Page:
Sunday, September 11, 2011

we know how they fell. but how did they rise?

Hard to believe what with Tribeca real estate prices, but the World Trade Center began as an urban renewal project. It was spearheaded in 1960 by David Rockefeller who hoped to stimulate the languid economy in lower Manhattan just as his father had revived midtown’s economy in the 1930s with Rockefeller Center.

Architect's model for proposed World Trade Center on East River, 1960
The original plan was for the Trade Center to be built on the East River, near where the South Street Seaport sits today. But the Governor of New Jersey objected, resenting that New York would get the $335 million project. (Kids.)

How to get New Jersey’s necessary vote? Ridership on New Jersey’s H&M (Hudson & Manhattan) Railroad had declined over 80% after commuters started driving over new tunnels and bridges. Port Authority promised to take over the bankrupt H&M and re-site the Center on Manhattan’s West Side, more convenient for New Jersey commuters. New Jersey threw in, and PATH was born.

Radio Row, looking east along Cortlandt towards Greenwich Street, photo by Berenice Abbott, 1936
New Jersey wasn’t the only force of resistance. The neighborhood where the Trade Center was re- sited, called Radio Row, was up in arms. It was home to hundreds of small businesses and residents who filed an injunction in 1962 against Port Authority’s power to evict them. A year later, the NY Court of Appeals overturned the injunction, on grounds that the project had a “public purpose.”

Also opposed was the Museum of Natural History, citing hazards the buildings would impose on migrating birds.

After years of controversy, work on World Trade Center foundations began in 1966. Construction started in 1968. More than 1.2 million cubic yards of earth and rock were excavated to make way for the  Center. The excavated was dumped in the Hudson to create 23.5 acres of land(fill) deeded to the City of New York--now Battery Park City.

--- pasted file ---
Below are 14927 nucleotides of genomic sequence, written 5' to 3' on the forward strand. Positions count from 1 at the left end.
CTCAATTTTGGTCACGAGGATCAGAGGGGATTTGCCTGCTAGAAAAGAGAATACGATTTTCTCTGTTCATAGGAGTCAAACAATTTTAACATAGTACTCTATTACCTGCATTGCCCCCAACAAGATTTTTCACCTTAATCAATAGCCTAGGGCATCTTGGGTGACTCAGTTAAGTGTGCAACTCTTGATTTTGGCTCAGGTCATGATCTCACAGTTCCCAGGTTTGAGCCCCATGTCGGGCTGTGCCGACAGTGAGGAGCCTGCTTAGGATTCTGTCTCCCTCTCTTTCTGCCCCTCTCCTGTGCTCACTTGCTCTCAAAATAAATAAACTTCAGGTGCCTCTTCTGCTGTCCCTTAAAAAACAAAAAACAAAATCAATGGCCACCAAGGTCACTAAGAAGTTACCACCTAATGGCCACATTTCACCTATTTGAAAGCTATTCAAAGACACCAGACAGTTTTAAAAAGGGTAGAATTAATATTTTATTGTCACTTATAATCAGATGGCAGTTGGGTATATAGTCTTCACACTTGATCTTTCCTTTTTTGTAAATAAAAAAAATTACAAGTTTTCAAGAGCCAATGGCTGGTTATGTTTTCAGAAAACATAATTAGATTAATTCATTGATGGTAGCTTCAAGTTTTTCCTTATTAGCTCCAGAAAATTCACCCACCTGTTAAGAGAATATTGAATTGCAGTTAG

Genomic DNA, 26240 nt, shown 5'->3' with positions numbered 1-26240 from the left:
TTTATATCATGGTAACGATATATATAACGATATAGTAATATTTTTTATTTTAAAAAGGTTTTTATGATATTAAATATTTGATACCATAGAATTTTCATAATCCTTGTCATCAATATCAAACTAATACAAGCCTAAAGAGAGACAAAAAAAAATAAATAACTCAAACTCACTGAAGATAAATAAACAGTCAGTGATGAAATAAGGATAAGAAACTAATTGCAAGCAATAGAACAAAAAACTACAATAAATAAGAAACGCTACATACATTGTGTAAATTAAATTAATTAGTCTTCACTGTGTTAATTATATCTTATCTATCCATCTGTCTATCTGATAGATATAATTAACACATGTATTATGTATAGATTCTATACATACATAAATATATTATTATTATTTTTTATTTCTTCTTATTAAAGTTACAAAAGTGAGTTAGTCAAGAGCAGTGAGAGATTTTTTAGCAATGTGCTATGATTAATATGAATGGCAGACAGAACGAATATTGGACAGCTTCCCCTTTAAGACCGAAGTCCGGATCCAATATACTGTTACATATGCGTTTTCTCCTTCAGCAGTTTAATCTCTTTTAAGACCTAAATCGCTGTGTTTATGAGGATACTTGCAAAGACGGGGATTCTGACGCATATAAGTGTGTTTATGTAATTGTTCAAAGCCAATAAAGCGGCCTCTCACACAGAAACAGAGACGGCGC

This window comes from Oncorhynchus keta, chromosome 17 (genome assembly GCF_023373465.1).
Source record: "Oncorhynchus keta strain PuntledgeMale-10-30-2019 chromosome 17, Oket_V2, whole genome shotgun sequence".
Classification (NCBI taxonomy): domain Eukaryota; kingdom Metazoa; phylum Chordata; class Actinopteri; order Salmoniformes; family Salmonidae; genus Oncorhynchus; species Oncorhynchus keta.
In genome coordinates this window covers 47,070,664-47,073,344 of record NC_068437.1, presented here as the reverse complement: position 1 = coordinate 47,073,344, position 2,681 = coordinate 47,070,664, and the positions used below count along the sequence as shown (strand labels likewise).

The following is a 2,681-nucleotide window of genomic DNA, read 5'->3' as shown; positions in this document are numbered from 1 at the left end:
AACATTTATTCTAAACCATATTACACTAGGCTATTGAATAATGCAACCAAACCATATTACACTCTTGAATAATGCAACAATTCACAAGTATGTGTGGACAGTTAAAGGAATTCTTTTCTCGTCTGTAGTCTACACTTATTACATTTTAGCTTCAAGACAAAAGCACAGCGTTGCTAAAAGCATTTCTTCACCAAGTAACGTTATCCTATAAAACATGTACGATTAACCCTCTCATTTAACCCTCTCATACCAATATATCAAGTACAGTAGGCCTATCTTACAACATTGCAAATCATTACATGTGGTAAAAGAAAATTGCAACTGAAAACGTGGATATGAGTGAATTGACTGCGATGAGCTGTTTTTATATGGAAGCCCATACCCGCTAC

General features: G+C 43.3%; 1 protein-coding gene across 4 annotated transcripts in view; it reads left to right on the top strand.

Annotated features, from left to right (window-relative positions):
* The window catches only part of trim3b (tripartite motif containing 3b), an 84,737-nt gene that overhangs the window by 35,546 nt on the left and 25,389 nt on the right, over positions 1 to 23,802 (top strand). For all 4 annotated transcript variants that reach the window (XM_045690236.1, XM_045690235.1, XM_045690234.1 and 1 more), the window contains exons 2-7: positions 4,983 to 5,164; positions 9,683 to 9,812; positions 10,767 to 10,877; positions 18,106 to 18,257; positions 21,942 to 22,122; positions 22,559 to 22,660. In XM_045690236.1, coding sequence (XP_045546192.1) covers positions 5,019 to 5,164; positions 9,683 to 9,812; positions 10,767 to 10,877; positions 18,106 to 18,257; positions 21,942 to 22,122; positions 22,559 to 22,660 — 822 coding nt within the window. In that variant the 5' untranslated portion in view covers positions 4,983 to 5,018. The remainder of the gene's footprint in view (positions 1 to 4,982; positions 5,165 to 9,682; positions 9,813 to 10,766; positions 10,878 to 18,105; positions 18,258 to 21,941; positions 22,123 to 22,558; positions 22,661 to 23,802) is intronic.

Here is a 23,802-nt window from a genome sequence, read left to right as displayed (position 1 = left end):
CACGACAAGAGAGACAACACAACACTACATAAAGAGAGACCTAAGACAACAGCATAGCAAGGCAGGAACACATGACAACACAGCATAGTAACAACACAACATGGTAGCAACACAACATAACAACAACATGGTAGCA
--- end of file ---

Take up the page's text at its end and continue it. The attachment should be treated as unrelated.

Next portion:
The Twin Towers were completed in 1970. There were 43,600 windows. You may recall how narrow they were. They measured only 18 inches wide. Lead architect Minoru Yamasaki had a fear of heights. He thought narrow windows would make building occupants always feel secure.

3 comments:

Kym Hamer said...

adbroad, congrats on this post. While I appreciate the outpouring of sentiment on this day, there is rather a lot of it and it's everywhere you read so this was a welcome - and interesting -perspective.

And glad to have you back - my blogroll just wasn't the same without you.

Ad Broad, oldest working writer in advertising said...

Thanks, Kym. Honestly, this is the first year I could think of WTC without a lump in my throat. And I began to wonder, given NYC real estate politics, how the heck they came about in the first place. Appreciate your read and your welcome.

California Girl said...

nice to read the history of the towers and the area in the city once known as "Radio Row" and why. i'm referencing a variety of blogposts on 9/11 today and yours will be one. trying to get a cross-section of approaches.